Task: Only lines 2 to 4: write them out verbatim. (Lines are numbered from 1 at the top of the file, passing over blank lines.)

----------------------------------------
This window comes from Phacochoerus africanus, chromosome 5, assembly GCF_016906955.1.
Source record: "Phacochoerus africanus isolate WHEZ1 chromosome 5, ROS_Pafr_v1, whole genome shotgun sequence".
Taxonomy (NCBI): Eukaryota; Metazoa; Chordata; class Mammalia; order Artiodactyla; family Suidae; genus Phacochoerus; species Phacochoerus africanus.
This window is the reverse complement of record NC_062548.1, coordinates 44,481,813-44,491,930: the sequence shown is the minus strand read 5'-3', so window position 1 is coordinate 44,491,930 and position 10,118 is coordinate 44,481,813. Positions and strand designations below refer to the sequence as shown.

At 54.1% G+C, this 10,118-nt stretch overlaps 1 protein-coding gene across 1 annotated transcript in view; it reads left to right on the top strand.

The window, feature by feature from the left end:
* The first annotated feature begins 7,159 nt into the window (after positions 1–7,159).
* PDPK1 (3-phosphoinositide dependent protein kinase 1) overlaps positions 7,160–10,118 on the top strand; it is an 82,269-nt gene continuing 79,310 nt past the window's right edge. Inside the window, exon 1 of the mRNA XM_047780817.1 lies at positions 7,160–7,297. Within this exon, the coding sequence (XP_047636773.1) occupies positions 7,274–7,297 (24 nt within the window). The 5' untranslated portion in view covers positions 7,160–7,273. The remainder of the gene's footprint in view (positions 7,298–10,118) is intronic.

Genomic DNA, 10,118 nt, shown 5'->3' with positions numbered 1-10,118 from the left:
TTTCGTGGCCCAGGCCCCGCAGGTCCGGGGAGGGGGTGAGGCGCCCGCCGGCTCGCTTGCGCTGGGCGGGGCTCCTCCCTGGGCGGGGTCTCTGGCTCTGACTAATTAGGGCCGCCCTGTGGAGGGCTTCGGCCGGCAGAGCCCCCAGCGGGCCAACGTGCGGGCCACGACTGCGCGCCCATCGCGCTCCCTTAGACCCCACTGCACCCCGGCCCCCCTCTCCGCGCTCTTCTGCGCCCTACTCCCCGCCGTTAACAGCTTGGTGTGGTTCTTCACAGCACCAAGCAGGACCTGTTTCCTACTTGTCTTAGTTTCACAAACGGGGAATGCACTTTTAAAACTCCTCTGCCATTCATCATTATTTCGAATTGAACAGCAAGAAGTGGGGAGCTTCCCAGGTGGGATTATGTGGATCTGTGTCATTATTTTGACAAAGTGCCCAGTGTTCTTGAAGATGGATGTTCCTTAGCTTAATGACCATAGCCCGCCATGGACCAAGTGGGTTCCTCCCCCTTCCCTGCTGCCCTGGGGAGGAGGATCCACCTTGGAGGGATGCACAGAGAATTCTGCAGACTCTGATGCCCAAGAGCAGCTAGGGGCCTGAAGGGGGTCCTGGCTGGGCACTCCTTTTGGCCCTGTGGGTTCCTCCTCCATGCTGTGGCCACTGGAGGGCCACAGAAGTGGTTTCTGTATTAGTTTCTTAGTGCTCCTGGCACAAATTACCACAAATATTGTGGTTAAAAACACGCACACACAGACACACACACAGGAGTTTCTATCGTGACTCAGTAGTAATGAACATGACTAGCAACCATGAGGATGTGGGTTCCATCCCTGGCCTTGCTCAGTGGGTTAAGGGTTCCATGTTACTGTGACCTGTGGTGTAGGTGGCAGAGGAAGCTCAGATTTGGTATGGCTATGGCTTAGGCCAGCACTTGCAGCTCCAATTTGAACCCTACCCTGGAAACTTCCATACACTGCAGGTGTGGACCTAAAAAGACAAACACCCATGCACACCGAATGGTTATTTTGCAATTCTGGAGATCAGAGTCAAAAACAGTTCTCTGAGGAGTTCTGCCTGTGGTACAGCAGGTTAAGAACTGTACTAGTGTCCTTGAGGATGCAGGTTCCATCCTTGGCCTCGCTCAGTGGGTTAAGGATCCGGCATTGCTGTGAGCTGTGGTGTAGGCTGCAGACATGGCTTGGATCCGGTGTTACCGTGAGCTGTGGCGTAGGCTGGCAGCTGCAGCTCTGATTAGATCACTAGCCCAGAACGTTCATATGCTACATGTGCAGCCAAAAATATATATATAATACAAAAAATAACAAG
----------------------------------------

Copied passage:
Source record: "Phacochoerus africanus isolate WHEZ1 chromosome 5, ROS_Pafr_v1, whole genome shotgun sequence".
Taxonomy (NCBI): Eukaryota; Metazoa; Chordata; class Mammalia; order Artiodactyla; family Suidae; genus Phacochoerus; species Phacochoerus africanus.
This window is the reverse complement of record NC_062548.1, coordinates 44,481,813-44,491,930: the sequence shown is the minus strand read 5'-3', so window position 1 is coordinate 44,491,930 and position 10,118 is coordinate 44,481,813. Positions and strand designations below refer to the sequence as shown.